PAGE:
By Darryl Lovie
It never ceases to amaze how the creative process of assembling letters into a particular order to form words and then assembling those words into a particular order to form poetry can affect people.
The very assembly of the letters MOVE ME demonstrates that.
It recognises this space is about just that; moving people. Poetry is, after all, emotion in the written form. As Movers, we lay ourselves and our feelings bare on the page.
Writing can be as cathartic and reflective as it can be uplifting and joyful. That, I think, we all recognise. The same can be said for reading poetry. Another’s words can inspire a whole range of emotional reactions. What I didn’t realise until recently, however, is that as much as a poet’s words are a gift to the reader from the writer, those same words can be a gift in return.
This is where the spoken word finds its place.
I recently watched an incredible poet speak his fantastic poetry and was taken aback at just how powerful that can be. In turn, I read one of my own and found it as powerful an experience. I was yet to fully appreciate the force for good it could be. Another amazing poet mentioned that she would love to hear one of her pieces spoken. I was
happy to oblige. In doing so, I finally understood. The reaction from that poet was something I will never forget. In turn, one of my poems was read and the circle was complete.
This feeling on hearing the interpretation and appreciation of your own work by another was something that needed to be experienced by others. And thus, the Kickabout was born.
Well, on Christmas Day 1914, British, French, and German troops left their trenches and entered no man’s land to engage in games of soccer (football), exchanging food and souvenirs and singing carols together. What better an example could be found for what we do with our spoken word poetry? We battle, albeit in a much friendlier fashion, for three weeks in the month and lay down our arms on the final weekend to exchange our words in peace.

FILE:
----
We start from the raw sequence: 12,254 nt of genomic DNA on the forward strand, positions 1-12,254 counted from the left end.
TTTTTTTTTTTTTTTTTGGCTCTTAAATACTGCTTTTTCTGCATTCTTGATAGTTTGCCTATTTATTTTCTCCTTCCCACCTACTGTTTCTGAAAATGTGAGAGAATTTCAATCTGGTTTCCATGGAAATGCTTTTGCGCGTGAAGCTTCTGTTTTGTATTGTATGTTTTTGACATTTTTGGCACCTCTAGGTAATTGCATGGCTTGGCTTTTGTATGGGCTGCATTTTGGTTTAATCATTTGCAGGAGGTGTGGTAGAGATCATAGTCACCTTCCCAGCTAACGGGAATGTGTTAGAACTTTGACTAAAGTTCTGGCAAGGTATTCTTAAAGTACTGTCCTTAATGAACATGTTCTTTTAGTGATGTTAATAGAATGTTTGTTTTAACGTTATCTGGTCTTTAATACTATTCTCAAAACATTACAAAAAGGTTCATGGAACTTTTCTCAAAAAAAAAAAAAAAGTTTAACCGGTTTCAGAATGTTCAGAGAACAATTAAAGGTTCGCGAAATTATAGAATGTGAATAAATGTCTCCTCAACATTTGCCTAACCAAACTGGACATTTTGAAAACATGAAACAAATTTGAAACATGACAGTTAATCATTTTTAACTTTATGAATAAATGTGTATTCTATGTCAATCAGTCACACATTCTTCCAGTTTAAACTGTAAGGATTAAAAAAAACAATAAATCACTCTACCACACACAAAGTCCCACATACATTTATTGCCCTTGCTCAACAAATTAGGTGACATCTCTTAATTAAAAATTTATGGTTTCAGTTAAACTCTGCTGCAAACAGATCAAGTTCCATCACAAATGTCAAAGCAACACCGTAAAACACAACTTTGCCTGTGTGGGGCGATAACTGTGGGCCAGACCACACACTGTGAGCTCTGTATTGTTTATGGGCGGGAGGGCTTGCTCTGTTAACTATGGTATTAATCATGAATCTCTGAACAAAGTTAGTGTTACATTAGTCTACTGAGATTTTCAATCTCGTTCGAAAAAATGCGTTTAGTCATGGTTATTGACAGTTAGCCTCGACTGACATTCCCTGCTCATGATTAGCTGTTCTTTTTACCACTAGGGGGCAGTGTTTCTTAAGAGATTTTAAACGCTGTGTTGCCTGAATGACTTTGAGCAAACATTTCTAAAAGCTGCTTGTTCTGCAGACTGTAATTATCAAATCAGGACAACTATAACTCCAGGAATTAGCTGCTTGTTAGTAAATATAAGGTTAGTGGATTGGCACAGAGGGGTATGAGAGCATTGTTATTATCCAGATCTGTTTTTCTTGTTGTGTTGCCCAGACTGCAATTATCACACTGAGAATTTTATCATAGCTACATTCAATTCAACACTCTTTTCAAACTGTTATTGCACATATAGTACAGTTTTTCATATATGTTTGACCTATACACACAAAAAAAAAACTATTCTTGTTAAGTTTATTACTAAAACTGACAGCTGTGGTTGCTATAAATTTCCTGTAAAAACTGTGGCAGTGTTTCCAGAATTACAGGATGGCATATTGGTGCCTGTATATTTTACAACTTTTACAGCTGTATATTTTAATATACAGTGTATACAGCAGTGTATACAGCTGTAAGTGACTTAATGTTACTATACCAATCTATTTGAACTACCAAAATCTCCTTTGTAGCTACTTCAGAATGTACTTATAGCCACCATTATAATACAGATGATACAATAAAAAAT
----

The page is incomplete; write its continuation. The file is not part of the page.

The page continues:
Here’s the best part, however. We have seen it evolve in a way in which none of us could have imagined. Not only does it provide confidence in your own work to receive the blessing of a Kickabout reading, it is inspiring confidence in others to show courage that they may not otherwise have felt possible to speak the words of fellow Movers.
Poetry is truly a gift. It is a gift to the world born of emotion. It can also be a gift in return. That is at the beating heart of the Kickabout. That is at the beating heart of Move Me Poetry.
We invite you to join us this weekend (and every other last weekend of the month) as we share our words with one another. On Friday, head over to Magnolia's pinned tweet on her Twitter page for the main thread and find poetry to read under these hashtags, #MMPkickabout, #Mover, #MMPoetryBattle. Going forward, we will rotate host accounts, which will be detailed on our monthly events calendar found on our community page.
For those who don't feel comfortable reading aloud, feel free to leave comments and immerse yourself in the emotion of what it means to give. Come be part of the movement!
About the Author:
Darryl Lovie is a defence lawyer in the UK with a focus on childhood trauma. He’s an incredibly talented poet (My words as he struggles to see his talent) who has this amazing ability of celebrating others’ successes and bringing a sense of community anywhere he goes. He, along with three others, head our Kickabout movement here at Move Me Poetry.